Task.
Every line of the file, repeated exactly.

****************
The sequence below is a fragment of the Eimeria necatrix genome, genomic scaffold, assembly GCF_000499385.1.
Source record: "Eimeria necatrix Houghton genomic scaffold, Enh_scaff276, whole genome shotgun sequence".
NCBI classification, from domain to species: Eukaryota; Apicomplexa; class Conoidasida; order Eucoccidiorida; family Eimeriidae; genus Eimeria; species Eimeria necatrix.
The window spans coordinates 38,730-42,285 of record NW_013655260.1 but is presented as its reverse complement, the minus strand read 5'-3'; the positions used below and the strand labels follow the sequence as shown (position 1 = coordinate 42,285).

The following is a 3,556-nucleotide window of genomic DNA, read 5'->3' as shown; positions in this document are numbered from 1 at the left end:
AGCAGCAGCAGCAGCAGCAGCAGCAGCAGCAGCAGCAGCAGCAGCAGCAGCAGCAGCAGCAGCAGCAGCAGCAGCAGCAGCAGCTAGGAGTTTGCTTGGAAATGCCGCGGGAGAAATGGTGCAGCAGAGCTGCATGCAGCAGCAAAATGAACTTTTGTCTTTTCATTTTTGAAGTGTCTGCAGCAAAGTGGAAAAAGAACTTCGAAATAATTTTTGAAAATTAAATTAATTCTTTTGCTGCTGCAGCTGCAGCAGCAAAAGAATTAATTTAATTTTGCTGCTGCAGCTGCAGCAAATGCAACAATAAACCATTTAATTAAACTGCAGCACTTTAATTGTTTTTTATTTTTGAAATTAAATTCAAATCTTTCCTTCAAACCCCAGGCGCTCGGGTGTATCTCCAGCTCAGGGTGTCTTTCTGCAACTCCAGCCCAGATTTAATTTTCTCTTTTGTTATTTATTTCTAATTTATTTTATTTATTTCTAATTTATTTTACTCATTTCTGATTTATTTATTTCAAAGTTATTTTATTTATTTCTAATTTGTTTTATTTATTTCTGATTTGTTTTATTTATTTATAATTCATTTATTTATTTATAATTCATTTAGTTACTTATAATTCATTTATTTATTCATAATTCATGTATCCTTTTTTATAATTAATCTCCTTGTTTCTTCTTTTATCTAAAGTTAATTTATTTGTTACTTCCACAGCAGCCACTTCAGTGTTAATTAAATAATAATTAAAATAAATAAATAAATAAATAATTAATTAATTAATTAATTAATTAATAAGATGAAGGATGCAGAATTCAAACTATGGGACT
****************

The sequence below is a fragment of the Eimeria necatrix genome, genomic scaffold, assembly GCF_000499385.1.
Source record: "Eimeria necatrix Houghton genomic scaffold, Enh_scaff276, whole genome shotgun sequence".
NCBI classification, from domain to species: Eukaryota; Apicomplexa; class Conoidasida; order Eucoccidiorida; family Eimeriidae; genus Eimeria; species Eimeria necatrix.
The window spans coordinates 38,730-42,285 of record NW_013655260.1 but is presented as its reverse complement, the minus strand read 5'-3'; the positions used below and the strand labels follow the sequence as shown (position 1 = coordinate 42,285).

The following is a 3,556-nucleotide window of genomic DNA, read 5'->3' as shown; positions in this document are numbered from 1 at the left end:
AGCAGCAGCAGCAGCAGCAGCAGCAGCAGCAGCAGCAGCAGCAGCAGCAGCAGCAGCAGCAGCAGCAGCAGCAGCAGCAGCAGCTAGGAGTTTGCTTGGAAATGCCGCGGGAGAAATGGTGCAGCAGAGCTGCATGCAGCAGCAAAATGAACTTTTGTCTTTTCATTTTTGAAGTGTCTGCAGCAAAGTGGAAAAAGAACTTCGAAATAATTTTTGAAAATTAAATTAATTCTTTTGCTGCTGCAGCTGCAGCAGCAAAAGAATTAATTTAATTTTGCTGCTGCAGCTGCAGCAAATGCAACAATAAACCATTTAATTAAACTGCAGCACTTTAATTGTTTTTTATTTTTGAAATTAAATTCAAATCTTTCCTTCAAACCCCAGGCGCTCGGGTGTATCTCCAGCTCAGGGTGTCTTTCTGCAACTCCAGCCCAGATTTAATTTTCTCTTTTGTTATTTATTTCTAATTTATTTTATTTATTTCTAATTTATTTTACTCATTTCTGATTTATTTATTTCAAAGTTATTTTATTTATTTCTAATTTGTTTTATTTATTTCTGATTTGTTTTATTTATTTATAATTCATTTATTTATTTATAATTCATTTAGTTACTTATAATTCATTTATTTATTCATAATTCATGTATCCTTTTTTATAATTAATCTCCTTGTTTCTTCTTTTATCTAAAGTTAATTTATTTGTTACTTCCACAGCAGCCACTTCAGTGTTAATTAAATAATAATTAAAATAAATAAATAAATAAATAATTAATTAATTAATTAATTAATTAATAAGATGAAGGATGCAGAATTCAAACTATGGGACT